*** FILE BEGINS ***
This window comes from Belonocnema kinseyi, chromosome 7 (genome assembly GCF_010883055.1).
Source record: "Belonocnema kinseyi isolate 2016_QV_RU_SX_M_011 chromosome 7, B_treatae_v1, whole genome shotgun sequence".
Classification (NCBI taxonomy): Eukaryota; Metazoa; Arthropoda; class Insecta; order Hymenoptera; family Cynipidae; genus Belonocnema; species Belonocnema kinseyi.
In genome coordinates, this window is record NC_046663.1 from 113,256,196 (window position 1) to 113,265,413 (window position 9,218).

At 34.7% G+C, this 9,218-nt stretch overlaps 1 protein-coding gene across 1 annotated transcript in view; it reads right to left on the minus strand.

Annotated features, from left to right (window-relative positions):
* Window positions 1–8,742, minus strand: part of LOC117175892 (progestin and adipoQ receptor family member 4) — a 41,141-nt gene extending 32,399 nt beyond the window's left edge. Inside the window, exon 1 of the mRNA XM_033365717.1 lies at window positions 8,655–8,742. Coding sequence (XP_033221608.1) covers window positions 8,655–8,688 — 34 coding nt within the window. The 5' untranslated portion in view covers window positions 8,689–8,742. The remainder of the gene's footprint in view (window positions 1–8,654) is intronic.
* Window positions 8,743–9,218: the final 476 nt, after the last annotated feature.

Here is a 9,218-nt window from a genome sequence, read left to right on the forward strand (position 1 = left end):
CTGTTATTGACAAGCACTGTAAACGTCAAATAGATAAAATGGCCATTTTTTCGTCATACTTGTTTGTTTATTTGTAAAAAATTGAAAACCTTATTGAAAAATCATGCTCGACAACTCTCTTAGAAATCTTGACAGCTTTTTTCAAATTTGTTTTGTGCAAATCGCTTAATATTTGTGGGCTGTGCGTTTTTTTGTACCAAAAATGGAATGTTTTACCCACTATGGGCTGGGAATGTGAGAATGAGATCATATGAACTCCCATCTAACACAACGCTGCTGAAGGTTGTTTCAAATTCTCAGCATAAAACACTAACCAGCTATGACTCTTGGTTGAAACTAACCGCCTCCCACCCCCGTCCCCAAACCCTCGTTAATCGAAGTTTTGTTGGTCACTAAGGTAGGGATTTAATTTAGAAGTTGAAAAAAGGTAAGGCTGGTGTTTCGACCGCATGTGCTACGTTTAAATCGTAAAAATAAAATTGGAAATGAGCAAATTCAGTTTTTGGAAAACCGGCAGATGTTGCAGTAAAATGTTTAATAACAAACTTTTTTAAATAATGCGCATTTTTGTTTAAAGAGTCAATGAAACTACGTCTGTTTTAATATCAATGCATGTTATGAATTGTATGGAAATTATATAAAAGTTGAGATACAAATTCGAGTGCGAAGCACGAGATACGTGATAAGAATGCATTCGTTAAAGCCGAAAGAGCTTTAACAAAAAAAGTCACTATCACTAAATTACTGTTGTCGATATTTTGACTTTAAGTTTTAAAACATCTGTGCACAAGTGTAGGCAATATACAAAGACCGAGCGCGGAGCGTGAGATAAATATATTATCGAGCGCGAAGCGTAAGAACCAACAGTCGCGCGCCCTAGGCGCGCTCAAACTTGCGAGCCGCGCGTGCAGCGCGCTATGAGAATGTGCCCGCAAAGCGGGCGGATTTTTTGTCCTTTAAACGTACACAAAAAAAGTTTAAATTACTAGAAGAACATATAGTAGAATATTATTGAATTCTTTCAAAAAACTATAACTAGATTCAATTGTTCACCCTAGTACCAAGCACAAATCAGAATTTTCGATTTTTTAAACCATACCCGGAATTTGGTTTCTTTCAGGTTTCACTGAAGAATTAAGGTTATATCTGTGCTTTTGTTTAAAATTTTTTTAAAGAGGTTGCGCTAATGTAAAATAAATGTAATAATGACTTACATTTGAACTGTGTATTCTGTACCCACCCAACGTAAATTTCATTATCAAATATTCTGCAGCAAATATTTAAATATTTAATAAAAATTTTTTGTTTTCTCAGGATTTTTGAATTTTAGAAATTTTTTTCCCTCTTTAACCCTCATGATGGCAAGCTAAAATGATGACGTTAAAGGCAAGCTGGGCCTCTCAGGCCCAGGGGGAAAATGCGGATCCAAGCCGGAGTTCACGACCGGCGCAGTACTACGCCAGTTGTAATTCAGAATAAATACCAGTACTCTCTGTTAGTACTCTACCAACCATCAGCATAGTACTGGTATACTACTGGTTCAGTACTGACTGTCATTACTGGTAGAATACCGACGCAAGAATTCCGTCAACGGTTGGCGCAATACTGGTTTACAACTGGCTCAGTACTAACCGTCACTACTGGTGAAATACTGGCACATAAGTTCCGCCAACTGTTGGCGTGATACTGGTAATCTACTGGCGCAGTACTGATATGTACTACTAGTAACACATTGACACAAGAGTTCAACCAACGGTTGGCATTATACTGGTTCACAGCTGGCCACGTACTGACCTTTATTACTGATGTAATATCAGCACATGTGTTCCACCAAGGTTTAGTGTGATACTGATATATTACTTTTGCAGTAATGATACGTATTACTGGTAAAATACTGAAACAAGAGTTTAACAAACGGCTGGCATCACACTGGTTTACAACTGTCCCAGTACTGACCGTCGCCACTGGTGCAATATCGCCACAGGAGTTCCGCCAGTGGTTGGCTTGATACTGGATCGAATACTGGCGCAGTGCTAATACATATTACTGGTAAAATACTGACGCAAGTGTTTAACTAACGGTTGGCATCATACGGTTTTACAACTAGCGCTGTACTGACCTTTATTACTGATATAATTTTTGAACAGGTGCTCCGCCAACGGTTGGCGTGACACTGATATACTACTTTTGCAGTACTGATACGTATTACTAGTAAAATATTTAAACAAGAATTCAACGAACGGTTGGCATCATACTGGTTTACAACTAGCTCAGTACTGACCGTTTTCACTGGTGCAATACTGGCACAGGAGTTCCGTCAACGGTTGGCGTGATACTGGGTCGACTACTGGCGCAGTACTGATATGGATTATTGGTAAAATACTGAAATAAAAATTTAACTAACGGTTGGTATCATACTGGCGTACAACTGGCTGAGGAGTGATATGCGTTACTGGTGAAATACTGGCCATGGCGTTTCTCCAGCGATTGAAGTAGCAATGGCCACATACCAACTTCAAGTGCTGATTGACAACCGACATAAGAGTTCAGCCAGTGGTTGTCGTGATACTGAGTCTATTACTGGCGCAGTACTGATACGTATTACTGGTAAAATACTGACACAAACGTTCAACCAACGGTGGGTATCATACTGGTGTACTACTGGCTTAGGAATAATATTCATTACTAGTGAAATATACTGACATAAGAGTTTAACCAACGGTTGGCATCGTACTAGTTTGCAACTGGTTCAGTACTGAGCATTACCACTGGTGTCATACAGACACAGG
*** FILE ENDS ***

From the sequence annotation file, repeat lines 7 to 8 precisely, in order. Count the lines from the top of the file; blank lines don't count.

* Window positions 1–8,742, minus strand: part of LOC117175892 (progestin and adipoQ receptor family member 4) — a 41,141-nt gene extending 32,399 nt beyond the window's left edge. Inside the window, exon 1 of the mRNA XM_033365717.1 lies at window positions 8,655–8,742. Coding sequence (XP_033221608.1) covers window positions 8,655–8,688 — 34 coding nt within the window. The 5' untranslated portion in view covers window positions 8,689–8,742. The remainder of the gene's footprint in view (window positions 1–8,654) is intronic.
* Window positions 8,743–9,218: the final 476 nt, after the last annotated feature.